At The Other End Of The Food Channel

ccBefore you quickly click away from that headline, I hasten to add that it was only meant to be partly disgusting. I really meant the other side of the television channel…

Ever since the family got a cable link-up I have found it a source of great intellectual development…whenever they turn on the television and the petrol explosions and Kardashians start up I have run to another room and opened a book. But I do slope back in and glance at the screen when they feature the food channel.

If you think of it, this is not surprising; food is one of the great necessities for life. It is just a matter of time before the cable networks also start screening air, water, sleep, and sex channels. Perhaps they already do.

I stand amazed at some of the things that the food channel presents – I understand a program can be made about the cheeses of France or the correct way to cook bison. We all want to know this and how better to find out than to watch someone else trussing up a  half tonne roast over a wood fire and then basting it for a week. It is not the sort of thing you want to have to find out by trial and error.

But they also feature disturbing insights into the manufacture of some foods. The sight of a cement mixer full of rat snouts being turned into Belgian paté is hard to turn away from. The life cycle of the tomato, done by Disney and set to a theme by Paganini. A scream-off between English and Italian chefs. The beer rocket.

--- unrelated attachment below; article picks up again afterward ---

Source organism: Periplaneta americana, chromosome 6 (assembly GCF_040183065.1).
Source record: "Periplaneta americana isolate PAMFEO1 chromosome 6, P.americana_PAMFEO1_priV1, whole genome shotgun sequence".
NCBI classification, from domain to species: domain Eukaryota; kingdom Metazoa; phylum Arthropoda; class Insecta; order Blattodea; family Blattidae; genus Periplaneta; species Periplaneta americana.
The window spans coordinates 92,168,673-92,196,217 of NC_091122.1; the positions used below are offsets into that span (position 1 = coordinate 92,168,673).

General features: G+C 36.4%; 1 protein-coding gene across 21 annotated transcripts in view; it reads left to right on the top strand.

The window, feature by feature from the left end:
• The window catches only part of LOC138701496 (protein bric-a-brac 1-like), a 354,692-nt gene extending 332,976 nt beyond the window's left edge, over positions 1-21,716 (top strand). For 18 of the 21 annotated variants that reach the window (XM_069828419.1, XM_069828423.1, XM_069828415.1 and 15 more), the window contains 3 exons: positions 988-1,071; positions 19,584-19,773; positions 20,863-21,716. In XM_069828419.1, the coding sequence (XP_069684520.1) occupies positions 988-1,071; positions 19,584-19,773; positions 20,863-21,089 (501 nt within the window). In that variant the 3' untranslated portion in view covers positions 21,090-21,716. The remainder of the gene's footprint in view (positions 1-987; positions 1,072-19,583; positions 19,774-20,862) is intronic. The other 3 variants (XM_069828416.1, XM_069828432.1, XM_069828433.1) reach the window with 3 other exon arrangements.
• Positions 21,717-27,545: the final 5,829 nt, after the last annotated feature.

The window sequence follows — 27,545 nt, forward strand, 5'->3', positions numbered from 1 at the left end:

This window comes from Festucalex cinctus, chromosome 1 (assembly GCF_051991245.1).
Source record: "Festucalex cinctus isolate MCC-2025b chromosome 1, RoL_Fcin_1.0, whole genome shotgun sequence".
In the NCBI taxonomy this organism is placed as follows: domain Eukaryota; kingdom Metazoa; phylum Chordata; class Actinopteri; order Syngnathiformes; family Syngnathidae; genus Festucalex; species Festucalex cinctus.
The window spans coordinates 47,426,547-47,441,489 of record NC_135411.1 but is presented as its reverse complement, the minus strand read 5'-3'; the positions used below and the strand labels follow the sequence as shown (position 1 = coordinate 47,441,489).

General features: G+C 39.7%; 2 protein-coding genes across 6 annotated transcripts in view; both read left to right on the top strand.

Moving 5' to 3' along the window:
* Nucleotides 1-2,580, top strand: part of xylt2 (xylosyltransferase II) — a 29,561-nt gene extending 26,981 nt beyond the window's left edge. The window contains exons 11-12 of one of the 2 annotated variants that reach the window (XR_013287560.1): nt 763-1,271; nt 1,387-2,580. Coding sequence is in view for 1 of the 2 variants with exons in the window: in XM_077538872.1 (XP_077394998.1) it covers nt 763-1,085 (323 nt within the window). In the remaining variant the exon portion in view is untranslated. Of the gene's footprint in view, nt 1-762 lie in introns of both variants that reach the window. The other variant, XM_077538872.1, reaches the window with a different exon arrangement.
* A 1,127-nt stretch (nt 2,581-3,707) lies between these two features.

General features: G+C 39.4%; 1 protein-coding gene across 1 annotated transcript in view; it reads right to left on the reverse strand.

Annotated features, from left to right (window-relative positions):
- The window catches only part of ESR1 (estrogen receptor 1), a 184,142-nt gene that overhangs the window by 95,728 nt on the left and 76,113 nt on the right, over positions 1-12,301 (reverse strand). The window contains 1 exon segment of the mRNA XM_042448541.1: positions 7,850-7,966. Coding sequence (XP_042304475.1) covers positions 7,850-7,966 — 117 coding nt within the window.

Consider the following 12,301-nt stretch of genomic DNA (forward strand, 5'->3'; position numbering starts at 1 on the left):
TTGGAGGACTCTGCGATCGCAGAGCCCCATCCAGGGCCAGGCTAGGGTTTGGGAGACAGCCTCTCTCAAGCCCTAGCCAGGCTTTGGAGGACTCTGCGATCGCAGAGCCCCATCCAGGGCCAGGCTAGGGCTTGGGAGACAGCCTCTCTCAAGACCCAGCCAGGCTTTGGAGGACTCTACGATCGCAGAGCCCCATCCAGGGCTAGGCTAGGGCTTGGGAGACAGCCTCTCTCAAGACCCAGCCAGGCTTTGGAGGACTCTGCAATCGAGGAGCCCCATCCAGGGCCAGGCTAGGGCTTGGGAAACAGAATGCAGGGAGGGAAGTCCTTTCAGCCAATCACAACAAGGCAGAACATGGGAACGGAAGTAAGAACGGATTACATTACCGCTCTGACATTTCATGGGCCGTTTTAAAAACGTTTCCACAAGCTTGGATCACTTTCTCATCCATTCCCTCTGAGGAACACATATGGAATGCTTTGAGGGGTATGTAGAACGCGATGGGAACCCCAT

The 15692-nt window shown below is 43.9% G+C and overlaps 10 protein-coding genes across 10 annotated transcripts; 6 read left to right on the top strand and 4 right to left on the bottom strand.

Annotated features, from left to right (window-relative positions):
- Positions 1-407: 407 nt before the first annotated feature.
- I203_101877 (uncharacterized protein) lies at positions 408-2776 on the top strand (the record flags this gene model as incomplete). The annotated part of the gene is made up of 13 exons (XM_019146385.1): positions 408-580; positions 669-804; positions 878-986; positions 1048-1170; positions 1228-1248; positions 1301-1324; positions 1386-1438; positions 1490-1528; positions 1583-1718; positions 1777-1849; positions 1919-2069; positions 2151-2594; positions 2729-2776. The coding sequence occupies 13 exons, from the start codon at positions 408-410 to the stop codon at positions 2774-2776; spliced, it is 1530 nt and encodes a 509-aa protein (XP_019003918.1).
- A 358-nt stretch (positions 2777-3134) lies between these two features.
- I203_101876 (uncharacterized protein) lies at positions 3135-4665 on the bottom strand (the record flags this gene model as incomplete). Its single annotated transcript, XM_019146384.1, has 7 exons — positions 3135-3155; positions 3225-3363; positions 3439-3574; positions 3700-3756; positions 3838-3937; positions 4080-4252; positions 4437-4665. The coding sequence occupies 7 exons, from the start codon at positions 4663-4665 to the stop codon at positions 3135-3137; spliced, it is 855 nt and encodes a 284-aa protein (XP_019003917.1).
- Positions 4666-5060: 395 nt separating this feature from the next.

In some cases, it has radically altered the cooking and diet here in the house. Moose is no longer on the menu. Nor, thankfully is emu, kangaroo, or crocodile. People ask if it is a food allergy or religious dietary law. I say yes to whatever they ask, but the real answer is I have seen what these creatures look like after being run over by a semi trailer or a belly-dump Euclid and no amount of gravy can entirely erase the sight. For the same reason I avoid dishes containing house cat or magpie.

But I am always up for watching people decorate cakes or make confectionery. The ingenuity and artistry are to be applauded, and as long as one does not have to pay the prices they demand in the chichi choco shops, no harm is done. I can still get Kit Kat at the local servo. The only thing I regret is the fact that the Canadian Coffee Crisp bar vanished from Western Australian shelves.

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